Who have you hired to work with you? I know I can take care of the food, so my priority was finding an amazing front of house team who I can trust. I think I have found them. There will be three of us - one restaurant manager (Matthew Hough, formerly â¨restaurant manager of Michelin-starred Medlar in London), an assistant manager (Aviva Ryan) and then myself. And then once I know that we have a full restaurant, I will get someâ¨assistance. I think it is normal for any business to start small.
What are you planning to put on the menu? There will be loads of consommés and soufflés, and there will be pasta - I am going to do a seasonal tortellini, which at the moment uses rainbow chard, ricotta, parmesan and â¨a beautiful rich sauce.
One of the dishes I am most excited about is a courgette soufflé, which my mum used to cook for my sister and me on our birthdays. You have to hollow out the courgette, steam it inside and out and put a soufflé made with it back into it and bake it. We are pimping it up for fine dining, so I am incorporating a â¨tempura of the courgette flower and playing around with presentation ideas.
How has your appearance as a finalist on MasterChef: The Professionals in 2009 affected your life and career? It was amazing. It was incredibly stressful. The opportunities we got were phenomenal though, so the stress was balanced with the feeling of being on this rollercoaster. I remember being with Steve (Groves, winner 2009) and Daniel (Graham, finalist 2009) when we cooked for 35 chefs with 45 Michelin stars. Anton Mosimann and Raymond Blanc and Jason Atherton and Phil Howard were all there. It was very difficult to mentally take that in - and when they were patting me on the back and shaking my hand, we were almost speechless.
Having the opportunity to cook for food critics and restaurateurs and to be put under that pressure was a really steep learning curve.â¨I must admit I haven't really felt that pressure until this project.
What did you learn from the experience? I learned about myself - I realised how â¨tenacious I was and how much passion I had, and how much I loved cooking. I just wanted to get to a higher standard. I was hugely disappointed that I didn't win, of course, but all the producers said don't worry, the winner just gets a minute more airtime than you - and there were five million viewers, which was quite amazing. I was so happy with it all and it opened so many doors for me - I can email Michel Roux Jr and he is brilliant support.
Is there anywhere else you have eaten recently and enjoyed? That is the most exciting thing about London - there is so much springing up. Both myself and my front of house have been eating out around here a lot to make sure where we are in the pecking order. I love the Ledbury; I think Brett Graham's cooking is exquisite and his touch is just beautiful. I also love Hereford Road - Tom Pemberton's cooking there is full of vitality. He is brilliant value for money and when you have a plate of food from him you just want to demolish it like a wolf - it is really hearty. I like what they are doing with The Shed as well - it is a really fun atmosphere. Hedone in Chiswick is lovely too. So we are not short of competition.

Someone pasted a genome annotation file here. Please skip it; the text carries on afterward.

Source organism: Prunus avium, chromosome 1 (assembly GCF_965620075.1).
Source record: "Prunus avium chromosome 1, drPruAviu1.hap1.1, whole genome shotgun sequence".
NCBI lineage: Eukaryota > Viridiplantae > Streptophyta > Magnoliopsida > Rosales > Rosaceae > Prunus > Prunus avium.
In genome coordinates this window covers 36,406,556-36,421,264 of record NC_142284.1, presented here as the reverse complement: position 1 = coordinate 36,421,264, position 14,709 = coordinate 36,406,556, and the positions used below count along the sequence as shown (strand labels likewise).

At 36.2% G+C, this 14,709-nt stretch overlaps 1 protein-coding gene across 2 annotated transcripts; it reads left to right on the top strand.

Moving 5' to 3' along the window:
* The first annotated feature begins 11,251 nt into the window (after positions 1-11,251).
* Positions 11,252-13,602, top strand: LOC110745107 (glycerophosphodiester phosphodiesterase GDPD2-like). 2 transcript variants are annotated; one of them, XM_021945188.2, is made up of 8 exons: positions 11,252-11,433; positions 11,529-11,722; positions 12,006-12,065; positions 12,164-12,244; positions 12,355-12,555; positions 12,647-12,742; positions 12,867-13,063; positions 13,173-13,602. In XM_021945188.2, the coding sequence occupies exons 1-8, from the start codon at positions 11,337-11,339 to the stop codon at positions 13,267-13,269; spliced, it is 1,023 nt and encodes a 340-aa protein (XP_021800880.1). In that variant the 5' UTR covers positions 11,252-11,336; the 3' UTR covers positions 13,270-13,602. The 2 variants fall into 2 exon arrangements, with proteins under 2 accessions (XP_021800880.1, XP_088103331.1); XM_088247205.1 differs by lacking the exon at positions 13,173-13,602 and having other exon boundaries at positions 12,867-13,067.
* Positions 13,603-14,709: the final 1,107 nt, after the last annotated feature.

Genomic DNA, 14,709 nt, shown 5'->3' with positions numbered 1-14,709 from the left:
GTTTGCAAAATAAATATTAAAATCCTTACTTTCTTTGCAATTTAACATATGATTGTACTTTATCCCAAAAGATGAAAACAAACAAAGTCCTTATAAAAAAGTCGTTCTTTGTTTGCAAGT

Would you recommend private service to other chefs? What are the pros and cons? I think you have to have a certain type of â¨personality to be a private chef in someone's home. You have to be quite assertive, because you are dealing with people that are used to the highest of standards. Yet you also have to â¨be very gentle, especially when there are â¨children around - some chefs wouldn't be able to deal with that.
The pro is the produce you get, as most of the time there is no real budget constraint - that is not to say I would be frivolous or waste any food. You get to travel quite a lot and it is quite sociable. I think it is good for a chef and also your repertoire because you never really repeat a dish - you always have to do something different. And you generally tend to get paid a bit more - often when you get into fine dining the salary tends to plummet.
The UK's smallest fine-dining restaurants
Sushi Tetsu: Owned and run by husband and wife team Harumi and Toru Takahashi, Sushi Tetsu is a traditional Japanese sushi bar at
12 Jerusalem Passage in the City of London.
It seats just seven people.
Harry's Place: Harry and Caroline Hallam
run Harry's Place at 17 High Street, Great Gonerby, Grantham. It can accommodate
10 people across three well-spaced tables, and serves fine food cooked using classical French techniques.
Sienna: Russell Brown's restaurant on the High Street in Dorchester, Dorset, is the
UK's smallest Michelin-starred restaurant.
It serves 14 covers across five tables.
Places of inspiration The micro-restaurants that inspired Marianne, 104 Chepstow Road
Paris •Table D'Aki